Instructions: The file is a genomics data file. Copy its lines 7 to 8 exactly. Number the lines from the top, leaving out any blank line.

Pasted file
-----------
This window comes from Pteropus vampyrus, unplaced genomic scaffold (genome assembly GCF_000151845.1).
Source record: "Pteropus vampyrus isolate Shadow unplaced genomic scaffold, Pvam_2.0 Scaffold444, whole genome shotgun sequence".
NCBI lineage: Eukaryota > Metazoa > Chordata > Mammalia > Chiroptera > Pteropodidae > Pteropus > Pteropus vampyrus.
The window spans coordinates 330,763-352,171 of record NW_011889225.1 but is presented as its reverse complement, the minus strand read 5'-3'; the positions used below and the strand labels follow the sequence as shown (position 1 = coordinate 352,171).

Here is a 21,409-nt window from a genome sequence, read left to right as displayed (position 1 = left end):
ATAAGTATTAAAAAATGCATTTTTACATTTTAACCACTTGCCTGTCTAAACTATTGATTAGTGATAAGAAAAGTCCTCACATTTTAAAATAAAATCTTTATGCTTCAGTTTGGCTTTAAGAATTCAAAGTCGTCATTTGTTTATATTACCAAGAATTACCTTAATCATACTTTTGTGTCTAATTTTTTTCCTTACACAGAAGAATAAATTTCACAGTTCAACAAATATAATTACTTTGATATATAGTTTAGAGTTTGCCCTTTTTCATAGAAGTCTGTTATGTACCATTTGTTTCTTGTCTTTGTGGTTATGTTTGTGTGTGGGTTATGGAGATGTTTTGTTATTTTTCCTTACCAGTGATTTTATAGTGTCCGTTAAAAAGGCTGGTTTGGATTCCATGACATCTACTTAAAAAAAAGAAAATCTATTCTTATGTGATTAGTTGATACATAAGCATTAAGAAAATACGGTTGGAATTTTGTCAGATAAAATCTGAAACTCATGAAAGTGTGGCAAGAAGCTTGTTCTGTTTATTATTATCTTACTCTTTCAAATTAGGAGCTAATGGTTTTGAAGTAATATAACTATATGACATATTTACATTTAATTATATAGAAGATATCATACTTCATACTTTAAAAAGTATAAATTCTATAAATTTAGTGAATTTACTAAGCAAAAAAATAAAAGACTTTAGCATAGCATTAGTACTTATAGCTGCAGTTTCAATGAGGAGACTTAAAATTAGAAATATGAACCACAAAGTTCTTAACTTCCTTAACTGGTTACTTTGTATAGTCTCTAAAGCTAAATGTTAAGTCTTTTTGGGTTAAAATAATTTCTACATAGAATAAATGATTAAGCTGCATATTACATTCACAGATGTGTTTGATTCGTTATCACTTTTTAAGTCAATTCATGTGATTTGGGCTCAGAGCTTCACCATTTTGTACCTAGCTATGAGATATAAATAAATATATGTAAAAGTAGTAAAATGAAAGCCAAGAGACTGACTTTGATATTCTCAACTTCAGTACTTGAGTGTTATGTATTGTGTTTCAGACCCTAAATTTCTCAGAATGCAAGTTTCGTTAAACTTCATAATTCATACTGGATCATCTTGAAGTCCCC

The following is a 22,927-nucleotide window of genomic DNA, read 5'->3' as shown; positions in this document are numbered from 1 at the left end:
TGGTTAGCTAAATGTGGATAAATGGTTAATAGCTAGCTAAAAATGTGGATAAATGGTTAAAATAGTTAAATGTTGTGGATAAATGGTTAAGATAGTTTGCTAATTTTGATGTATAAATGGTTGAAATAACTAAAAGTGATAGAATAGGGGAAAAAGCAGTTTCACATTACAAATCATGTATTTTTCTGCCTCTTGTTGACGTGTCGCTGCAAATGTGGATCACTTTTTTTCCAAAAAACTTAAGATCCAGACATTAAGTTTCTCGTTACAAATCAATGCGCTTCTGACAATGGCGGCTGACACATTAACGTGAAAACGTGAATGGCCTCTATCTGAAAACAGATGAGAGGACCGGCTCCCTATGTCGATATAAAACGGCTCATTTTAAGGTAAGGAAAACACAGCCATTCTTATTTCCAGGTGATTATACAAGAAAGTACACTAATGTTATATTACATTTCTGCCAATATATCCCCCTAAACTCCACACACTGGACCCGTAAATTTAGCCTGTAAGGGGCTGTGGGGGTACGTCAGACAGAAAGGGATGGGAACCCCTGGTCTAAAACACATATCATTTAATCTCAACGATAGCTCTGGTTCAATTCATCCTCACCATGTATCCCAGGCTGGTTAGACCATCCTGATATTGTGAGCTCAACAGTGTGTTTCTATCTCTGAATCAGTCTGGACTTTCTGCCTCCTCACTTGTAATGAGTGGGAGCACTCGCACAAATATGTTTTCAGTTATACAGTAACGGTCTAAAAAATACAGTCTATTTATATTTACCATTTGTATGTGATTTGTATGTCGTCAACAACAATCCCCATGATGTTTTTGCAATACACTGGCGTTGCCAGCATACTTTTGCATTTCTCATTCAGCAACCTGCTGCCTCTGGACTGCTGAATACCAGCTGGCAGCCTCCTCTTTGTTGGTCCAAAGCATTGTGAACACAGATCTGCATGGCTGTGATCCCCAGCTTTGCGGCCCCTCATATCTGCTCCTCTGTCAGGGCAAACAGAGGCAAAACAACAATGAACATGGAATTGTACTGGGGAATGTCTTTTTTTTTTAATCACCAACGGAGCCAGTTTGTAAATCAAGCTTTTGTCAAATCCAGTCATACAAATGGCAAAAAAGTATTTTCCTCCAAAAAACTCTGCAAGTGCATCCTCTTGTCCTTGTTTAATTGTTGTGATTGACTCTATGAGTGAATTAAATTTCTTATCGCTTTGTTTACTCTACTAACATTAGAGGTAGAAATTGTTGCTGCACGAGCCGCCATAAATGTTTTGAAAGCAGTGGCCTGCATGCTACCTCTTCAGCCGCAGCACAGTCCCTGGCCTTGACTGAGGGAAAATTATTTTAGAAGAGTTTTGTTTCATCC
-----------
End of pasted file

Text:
The following is a 22,927-nucleotide window of genomic DNA, read 5'->3' as shown; positions in this document are numbered from 1 at the left end:
TGGTTAGCTAAATGTGGATAAATGGTTAATAGCTAGCTAAAAATGTGGATAAATGGTTAAAATAGTTAAATGTTGTGGATAAATGGTTAAGATAGTTTGCTAATTTTGATGTATAAATGGTTGAAATAACTAAAAGTGATAGAATAGGGGAAAAAGCAGTTTCACATTACAAATCATGTATTTTTCTGCCTCTTGTTGACGTGTCGCTGCAAATGTGGATCACTTTTTTTCCAAAAAACTTAAGATCCAGACATTAAGTTTCTCGTTACAAATCAATGCGCTTCTGACAATGGCGGCTGACACATTAACGTGAAAACGTGAATGGCCTCTATCTGAAAACAGATGAGAGGACCGGCTCCCTATGTCGATATAAAACGGCTCATTTTAAGGTAAGGAAAACACAGCCATTCTTATTTCCAGGTGATTATACAAGAAAGTACACTAATGTTATATTACATTTCTGCCAATATATCCCCCTAAACTCCACACACTGGACCCGTAAATTTAGCCTGTAAGGGGCTGTGGGGGTACGTCAGACAGAAAGGGATGGGAACCCCTGGTCTAAAACACATATCATTTAATCTCAACGATAGCTCTGGTTCAATTCATCCTCACCATGTATCCCAGGCTGGTTAGACCATCCTGATATTGTGAGCTCAACAGTGTGTTTCTATCTCTGAATCAGTCTGGACTTTCTGCCTCCTCACTTGTAATGAGTGGGAGCACTCGCACAAATATGTTTTCAGTTATACAGTAACGGTCTAAAAAATACAGTCTATTTATATTTACCATTTGTATGTGATTTGTATGTCGTCAACAACAATCCCCATGATGTTTTTGCAATACACTGGCGTTGCCAGCATACTTTTGCATTTCTCATTCAGCAACCTGCTGCCTCTGGACTGCTGAATACCAGCTGGCAGCCTCCTCTTTGTTGGTCCAAAGCATTGTGAACACAGATCTGCATGGCTGTGATCCCCAGCTTTGCGGCCCCTCATATCTGCTCCTCTGTCAGGGCAAACAGAGGCAAAACAACAATGAACATGGAATTGTACTGGGGAATGTCTTTTTTTTTTAATCACCAACGGAGCCAGTTTGTAAATCAAGCTTTTGTCAAATCCAGTCATACAAATGGCAAAAAAGTATTTTCCTCCAAAAAACTCTGCAAGTGCATCCTCTTGTCCTTGTTTAATTGTTGTGATTGACTCTATGAGTGAATTAAATTTCTTATCGCTTTGTTTACTCTACTAACATTAGAGGTAGAAATTGTTGCTGCACGAGCCGCCATAAATGTTTTGAAAGCAGTGGCCTGCATGCTACCTCTTCAGCCGCAGCACAGTCCCTGGCCTTGACTGAGGGAAAATTATTTTAGAAGAGTTTTGTTTCATCC